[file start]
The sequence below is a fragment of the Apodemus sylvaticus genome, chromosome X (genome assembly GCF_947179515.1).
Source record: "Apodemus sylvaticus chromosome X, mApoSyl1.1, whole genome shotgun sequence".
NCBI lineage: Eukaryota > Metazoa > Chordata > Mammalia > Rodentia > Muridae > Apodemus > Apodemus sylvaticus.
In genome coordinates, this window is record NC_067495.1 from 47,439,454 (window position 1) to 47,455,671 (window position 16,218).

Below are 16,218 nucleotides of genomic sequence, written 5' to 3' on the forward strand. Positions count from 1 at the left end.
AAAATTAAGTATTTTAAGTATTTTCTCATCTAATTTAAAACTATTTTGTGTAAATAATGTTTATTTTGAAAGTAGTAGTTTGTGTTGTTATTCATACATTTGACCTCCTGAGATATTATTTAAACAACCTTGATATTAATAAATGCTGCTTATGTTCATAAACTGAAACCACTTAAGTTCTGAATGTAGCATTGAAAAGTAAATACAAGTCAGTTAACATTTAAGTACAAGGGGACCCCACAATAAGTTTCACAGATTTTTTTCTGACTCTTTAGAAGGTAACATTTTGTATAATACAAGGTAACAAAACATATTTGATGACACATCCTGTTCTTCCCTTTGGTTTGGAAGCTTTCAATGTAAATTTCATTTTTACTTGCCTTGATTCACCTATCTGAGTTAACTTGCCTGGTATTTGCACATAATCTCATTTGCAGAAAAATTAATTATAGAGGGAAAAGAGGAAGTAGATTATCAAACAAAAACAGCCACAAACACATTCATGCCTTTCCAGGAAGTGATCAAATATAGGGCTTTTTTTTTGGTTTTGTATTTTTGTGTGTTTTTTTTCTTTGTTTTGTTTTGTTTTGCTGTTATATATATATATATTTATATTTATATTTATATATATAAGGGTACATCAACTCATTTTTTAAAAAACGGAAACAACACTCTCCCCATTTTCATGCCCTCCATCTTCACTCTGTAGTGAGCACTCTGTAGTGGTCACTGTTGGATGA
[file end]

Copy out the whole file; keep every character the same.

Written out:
The sequence below is a fragment of the Apodemus sylvaticus genome, chromosome X (genome assembly GCF_947179515.1).
Source record: "Apodemus sylvaticus chromosome X, mApoSyl1.1, whole genome shotgun sequence".
NCBI lineage: Eukaryota > Metazoa > Chordata > Mammalia > Rodentia > Muridae > Apodemus > Apodemus sylvaticus.
In genome coordinates, this window is record NC_067495.1 from 47,439,454 (window position 1) to 47,455,671 (window position 16,218).

Below are 16,218 nucleotides of genomic sequence, written 5' to 3' on the forward strand. Positions count from 1 at the left end.
AAAATTAAGTATTTTAAGTATTTTCTCATCTAATTTAAAACTATTTTGTGTAAATAATGTTTATTTTGAAAGTAGTAGTTTGTGTTGTTATTCATACATTTGACCTCCTGAGATATTATTTAAACAACCTTGATATTAATAAATGCTGCTTATGTTCATAAACTGAAACCACTTAAGTTCTGAATGTAGCATTGAAAAGTAAATACAAGTCAGTTAACATTTAAGTACAAGGGGACCCCACAATAAGTTTCACAGATTTTTTTCTGACTCTTTAGAAGGTAACATTTTGTATAATACAAGGTAACAAAACATATTTGATGACACATCCTGTTCTTCCCTTTGGTTTGGAAGCTTTCAATGTAAATTTCATTTTTACTTGCCTTGATTCACCTATCTGAGTTAACTTGCCTGGTATTTGCACATAATCTCATTTGCAGAAAAATTAATTATAGAGGGAAAAGAGGAAGTAGATTATCAAACAAAAACAGCCACAAACACATTCATGCCTTTCCAGGAAGTGATCAAATATAGGGCTTTTTTTTTGGTTTTGTATTTTTGTGTGTTTTTTTTCTTTGTTTTGTTTTGTTTTGCTGTTATATATATATATATTTATATTTATATTTATATATATAAGGGTACATCAACTCATTTTTTAAAAAACGGAAACAACACTCTCCCCATTTTCATGCCCTCCATCTTCACTCTGTAGTGAGCACTCTGTAGTGGTCACTGTTGGATGA